Chief Underwriting Officer US, North America Life
Vice President of Underwriting and Chief Underwriter, North America Life
Robert Profumo, MD, PartnerRe
Editor: Dr. Sara Thomas, PartnerRe
Views or opinions expressed in this article are those of the author[s] alone; they do not constitute legal or professional advice and do not necessarily reflect any corporate position, opinion, endorsement or view of PartnerRe or its affiliates.
1Known as cannabinoids.
2Idaho, Nebraska, South Dakota, and the territory of America Samoa.
3Compton W, et al. Marijuana use and use disorders in adults in the USA, 2002-14: analysis of annual cross-sectional surveys. Lancet Psychiatry 2016; Lancet Psychiatry 2016; Published Online August 31, 2016. https://www.thelancet.com/journals/lanpsy/article/PIIS2215-0366(16)30208-5/fulltext?rhif=150
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5United Nations Office on Drugs and Crime. World drug report 2018. Vienna 2018. https://www.unodc.org/wdr2018/prelaunch/WDR18_Booklet_1_EXSUM.pdf
6Bonn-Miller, et al. Labeling accuracy of cannabidoil extracts sold online, JAMA 2017; 318(17)1708-09. https://www.ncbi.nlm.nih.gov/pmc/articles/PMC5818782/
7National Academies of Sciences, Engineering, and Medicine. 2017. The health effects of cannabis and cannabinoids: The current state of evidence and recommendations for research. Washington, DC: The National Academies Press 10.17226/24625. Committee’s conclusions:https://www.nap.edu/resource/24625/Cannabis-conclusions.pdf
8Small animal and un-blinded human studies.
9Lichtman AH, Sheikh SM, Loh HH, et al. Opioid and cannabinoid modulation of precipitated withdrawal in Δ9-tetrahydrocannabinol and morphine-dependent mice. J Pharmacol Exp Ther. 2001; 298:1007–1014. https://www.ncbi.nlm.nih.gov/pubmed/11504797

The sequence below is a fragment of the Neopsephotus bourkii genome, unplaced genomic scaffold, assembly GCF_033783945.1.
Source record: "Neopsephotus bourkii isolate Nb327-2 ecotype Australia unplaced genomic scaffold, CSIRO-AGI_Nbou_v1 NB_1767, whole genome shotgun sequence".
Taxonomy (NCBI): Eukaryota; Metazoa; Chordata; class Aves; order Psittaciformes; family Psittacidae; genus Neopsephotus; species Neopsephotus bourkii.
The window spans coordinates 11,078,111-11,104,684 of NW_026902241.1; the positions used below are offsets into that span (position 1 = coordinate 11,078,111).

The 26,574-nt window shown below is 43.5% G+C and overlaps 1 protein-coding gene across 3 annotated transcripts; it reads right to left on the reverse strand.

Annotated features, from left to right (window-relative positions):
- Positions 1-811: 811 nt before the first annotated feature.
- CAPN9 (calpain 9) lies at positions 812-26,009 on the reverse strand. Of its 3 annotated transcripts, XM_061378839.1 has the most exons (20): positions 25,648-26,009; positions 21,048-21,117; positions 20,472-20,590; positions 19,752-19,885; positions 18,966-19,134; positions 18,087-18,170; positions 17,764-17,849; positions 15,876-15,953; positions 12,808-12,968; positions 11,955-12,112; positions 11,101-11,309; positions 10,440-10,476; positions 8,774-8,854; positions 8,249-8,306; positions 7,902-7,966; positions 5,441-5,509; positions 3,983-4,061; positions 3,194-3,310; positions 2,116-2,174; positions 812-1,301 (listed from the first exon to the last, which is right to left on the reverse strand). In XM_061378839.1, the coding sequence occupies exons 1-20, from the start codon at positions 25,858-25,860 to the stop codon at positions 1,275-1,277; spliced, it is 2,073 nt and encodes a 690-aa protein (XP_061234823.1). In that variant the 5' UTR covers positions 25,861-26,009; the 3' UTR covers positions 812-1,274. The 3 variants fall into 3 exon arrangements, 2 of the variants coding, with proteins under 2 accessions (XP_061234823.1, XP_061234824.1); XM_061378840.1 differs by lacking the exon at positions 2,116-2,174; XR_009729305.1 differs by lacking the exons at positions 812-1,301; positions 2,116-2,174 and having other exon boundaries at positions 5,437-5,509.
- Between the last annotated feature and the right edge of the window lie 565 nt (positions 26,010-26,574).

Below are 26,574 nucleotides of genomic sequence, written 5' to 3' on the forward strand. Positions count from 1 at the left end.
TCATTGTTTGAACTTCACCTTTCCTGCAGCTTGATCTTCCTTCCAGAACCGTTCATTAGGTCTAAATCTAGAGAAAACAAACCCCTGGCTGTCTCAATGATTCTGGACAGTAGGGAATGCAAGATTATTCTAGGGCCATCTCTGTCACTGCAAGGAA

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13Bellnier T, Brown GW, Ortega TR. Preliminary evaluation of the efficacy, safety, and costs associated with the treatment of chronic pain with medical cannabis. Ment Health Clin. 2018; 8:110–115. https://www.ncbi.nlm.nih.gov/pubmed/29955555
14Reiman A, Welty M, Solomon P. Cannabis as a substitute for opioid-based pain medication: patient self-report. Cannabis Cannabinoid Res. 2017; 2:160–166. https://www.ncbi.nlm.nih.gov/pubmed/28861516
15Stith SS, Vigil JM, Adams IM, et al. Effects of legal access to cannabis on scheduled II-V drug prescriptions.J Am Med Dir Assoc. 2018; 19:59–64.e1. https://www.ncbi.nlm.nih.gov/pubmed/28899660
16 Pisanti, S., et al, Cannabidiol: state of the art and new challenges for therapeutic applications. Phalmacol Ther 2017. 175: 133-150. https://www.ncbi.nlm.nih.gov/pubmed/28232276
17 The Canadian Mental Health Association Mental Health and Legal Cannabis in Canada. Published online October 17, 2018. http://cmha.ca/news/mental-health-and-legal-cannabis-in-canada
18 Scott JC, Slomiak ST, Jones JD, et al. Association of Cannabis With Cognitive Functioning in Adolescents and Young Adults: A Systematic Review and Meta-analysis. JAMA Psychiatry 2018; 75:585. https://www.ncbi.nlm.nih.gov/pmc/articles/PMC6137521/
19 Roth M, et al. Airway inflammation in young marijuana and tobacco smokers. Am J Respir Crit Care Med 1998; 157: 928-937. https://www.atsjournals.org/doi/pdf/10.1164/ajrccm.157.3.9701026
20 Rogeberg, O., and R. Elvik. 2016. The effects of cannabis intoxication on motor vehicle collision revisited and revised. Addiction 111(8):1348–1359. https://www.ncbi.nlm.nih.gov/pubmed/26878835
21Wettlaufer A. Estimating the harms and costs of cannabis-attributable collisions in the Canadian provinces. Drug and Alcohol Dependence 2017; 173:m185-190. https://www.drugfree.org.au/images/pdf-files/library/Cannabis/Estimating_the_harms_and_costs_of_cannabis-attributable.pdf
22 IHS Highway Loss Data Institute. Legal pot: Crashes are up in states with retail sales, Status Report, Vol. 53, No. 6, October 2018. https://www.iihs.org/iihs/sr/statusreport/article/53/6/1
23Desrosiers, N. A., S. K. Himes, K. B. Scheidweiler, M. Concheiro-Guisan, D. A. Gorelick, and M. A. Huestis. 2014. Phase I and II cannabinoid disposition in blood and plasma of occasional and frequent smokers following controlled smoked cannabis. Clinical Chemistry 60(4):631–643. https://www.ncbi.nlm.nih.gov/pubmed/24563491
24IOM (Institute of Medicine). 1999. Marijuana and medicine: Assessing the science base. Washington, DC: National Academy Press. https://www.ncbi.nlm.nih.gov/pubmed/25101425